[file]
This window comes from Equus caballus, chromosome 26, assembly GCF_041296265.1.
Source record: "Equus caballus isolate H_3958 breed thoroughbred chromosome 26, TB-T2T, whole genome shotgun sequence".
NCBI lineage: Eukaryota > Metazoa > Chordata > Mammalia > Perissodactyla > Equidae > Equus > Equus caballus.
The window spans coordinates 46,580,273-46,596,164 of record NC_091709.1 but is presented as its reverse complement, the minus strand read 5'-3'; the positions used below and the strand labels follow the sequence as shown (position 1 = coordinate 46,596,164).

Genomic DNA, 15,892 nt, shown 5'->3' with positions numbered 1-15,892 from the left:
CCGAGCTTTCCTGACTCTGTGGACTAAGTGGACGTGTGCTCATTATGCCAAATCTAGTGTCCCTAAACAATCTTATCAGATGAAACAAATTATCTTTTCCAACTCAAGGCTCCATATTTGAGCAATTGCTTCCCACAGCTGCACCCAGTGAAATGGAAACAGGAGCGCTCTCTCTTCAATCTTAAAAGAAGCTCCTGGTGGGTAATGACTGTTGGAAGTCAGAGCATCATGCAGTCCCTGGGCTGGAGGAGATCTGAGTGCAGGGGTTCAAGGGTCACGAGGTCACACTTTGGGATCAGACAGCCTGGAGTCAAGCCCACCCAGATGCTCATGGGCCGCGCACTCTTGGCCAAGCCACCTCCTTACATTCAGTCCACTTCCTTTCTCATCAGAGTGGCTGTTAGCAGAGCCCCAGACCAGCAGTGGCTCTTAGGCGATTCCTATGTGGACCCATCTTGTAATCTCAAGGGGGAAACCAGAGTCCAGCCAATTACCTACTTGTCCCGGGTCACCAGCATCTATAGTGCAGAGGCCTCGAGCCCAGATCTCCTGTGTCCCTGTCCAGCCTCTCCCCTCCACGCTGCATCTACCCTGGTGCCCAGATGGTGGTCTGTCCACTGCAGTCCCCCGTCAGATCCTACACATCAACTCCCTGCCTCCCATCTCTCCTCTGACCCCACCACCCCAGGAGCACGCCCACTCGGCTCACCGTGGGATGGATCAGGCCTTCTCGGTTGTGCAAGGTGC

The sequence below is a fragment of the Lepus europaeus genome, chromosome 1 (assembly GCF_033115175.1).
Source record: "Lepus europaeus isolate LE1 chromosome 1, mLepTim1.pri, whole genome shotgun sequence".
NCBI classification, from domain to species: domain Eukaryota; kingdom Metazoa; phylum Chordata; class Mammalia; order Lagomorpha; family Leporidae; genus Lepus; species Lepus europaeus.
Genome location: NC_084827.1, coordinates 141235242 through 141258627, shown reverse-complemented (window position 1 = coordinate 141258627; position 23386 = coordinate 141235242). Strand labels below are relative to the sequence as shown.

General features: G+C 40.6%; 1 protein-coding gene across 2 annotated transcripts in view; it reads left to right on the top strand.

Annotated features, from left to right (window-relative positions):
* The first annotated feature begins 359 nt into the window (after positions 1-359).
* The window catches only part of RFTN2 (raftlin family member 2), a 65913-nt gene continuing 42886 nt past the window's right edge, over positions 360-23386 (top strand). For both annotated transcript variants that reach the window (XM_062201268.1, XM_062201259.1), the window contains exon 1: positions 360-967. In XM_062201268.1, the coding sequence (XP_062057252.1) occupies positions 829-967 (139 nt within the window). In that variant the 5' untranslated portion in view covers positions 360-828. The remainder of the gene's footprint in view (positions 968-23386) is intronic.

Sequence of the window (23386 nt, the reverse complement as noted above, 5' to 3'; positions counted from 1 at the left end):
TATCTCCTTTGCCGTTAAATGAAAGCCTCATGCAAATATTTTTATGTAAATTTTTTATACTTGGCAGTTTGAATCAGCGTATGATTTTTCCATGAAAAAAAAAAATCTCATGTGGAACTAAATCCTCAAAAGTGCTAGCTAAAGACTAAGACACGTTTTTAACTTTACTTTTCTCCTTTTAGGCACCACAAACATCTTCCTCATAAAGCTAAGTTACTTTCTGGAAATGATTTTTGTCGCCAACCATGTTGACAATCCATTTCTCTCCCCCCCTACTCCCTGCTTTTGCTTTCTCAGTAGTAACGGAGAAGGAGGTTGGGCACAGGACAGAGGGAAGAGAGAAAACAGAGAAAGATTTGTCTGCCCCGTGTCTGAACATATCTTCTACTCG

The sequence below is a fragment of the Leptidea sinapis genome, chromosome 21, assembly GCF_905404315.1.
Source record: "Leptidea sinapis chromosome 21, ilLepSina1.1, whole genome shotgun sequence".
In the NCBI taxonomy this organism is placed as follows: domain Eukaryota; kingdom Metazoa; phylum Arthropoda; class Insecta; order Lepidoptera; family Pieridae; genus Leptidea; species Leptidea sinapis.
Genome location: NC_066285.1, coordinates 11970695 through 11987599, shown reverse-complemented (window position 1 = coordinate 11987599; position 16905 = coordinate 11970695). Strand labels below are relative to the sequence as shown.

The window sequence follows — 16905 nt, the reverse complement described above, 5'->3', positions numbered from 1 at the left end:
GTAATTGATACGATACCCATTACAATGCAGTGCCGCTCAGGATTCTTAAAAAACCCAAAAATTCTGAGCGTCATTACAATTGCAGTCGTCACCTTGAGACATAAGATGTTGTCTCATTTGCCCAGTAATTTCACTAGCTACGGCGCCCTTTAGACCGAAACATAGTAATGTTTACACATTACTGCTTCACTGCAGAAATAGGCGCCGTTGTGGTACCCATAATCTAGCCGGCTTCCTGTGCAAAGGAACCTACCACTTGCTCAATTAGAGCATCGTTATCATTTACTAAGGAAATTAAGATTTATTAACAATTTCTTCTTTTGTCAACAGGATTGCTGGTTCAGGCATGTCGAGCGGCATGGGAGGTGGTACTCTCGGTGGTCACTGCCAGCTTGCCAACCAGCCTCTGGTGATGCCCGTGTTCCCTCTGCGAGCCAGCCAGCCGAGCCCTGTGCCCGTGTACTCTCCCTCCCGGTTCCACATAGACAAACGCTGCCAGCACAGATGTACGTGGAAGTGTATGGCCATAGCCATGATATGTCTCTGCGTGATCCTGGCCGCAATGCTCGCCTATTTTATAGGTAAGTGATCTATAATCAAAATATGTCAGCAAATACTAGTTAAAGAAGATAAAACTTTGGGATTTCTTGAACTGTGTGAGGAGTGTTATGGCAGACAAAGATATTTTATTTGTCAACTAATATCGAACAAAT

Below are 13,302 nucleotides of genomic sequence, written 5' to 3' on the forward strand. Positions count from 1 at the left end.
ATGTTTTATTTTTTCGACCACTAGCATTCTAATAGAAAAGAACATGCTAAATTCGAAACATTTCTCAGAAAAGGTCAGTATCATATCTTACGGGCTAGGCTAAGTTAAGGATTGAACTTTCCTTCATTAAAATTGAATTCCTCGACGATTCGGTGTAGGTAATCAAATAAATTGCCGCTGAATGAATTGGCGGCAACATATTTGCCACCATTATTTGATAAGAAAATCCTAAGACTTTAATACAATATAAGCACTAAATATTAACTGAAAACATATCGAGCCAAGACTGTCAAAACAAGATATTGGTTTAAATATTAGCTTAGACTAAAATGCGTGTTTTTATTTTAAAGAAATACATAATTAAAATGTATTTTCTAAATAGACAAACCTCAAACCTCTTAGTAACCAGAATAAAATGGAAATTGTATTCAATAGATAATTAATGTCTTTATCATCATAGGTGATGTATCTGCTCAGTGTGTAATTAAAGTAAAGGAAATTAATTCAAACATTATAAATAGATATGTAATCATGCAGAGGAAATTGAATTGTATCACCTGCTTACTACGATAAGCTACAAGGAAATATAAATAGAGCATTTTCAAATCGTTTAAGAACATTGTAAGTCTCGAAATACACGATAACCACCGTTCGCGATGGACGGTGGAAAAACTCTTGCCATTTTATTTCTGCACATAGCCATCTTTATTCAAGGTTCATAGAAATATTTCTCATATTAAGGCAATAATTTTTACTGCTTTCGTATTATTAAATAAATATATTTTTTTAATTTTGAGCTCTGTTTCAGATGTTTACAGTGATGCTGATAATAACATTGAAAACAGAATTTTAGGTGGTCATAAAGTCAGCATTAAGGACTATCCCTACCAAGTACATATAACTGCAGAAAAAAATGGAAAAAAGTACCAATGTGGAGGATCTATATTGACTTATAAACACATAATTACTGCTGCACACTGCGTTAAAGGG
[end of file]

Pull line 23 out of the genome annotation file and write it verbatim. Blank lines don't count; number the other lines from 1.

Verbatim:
Below are 13,302 nucleotides of genomic sequence, written 5' to 3' on the forward strand. Positions count from 1 at the left end.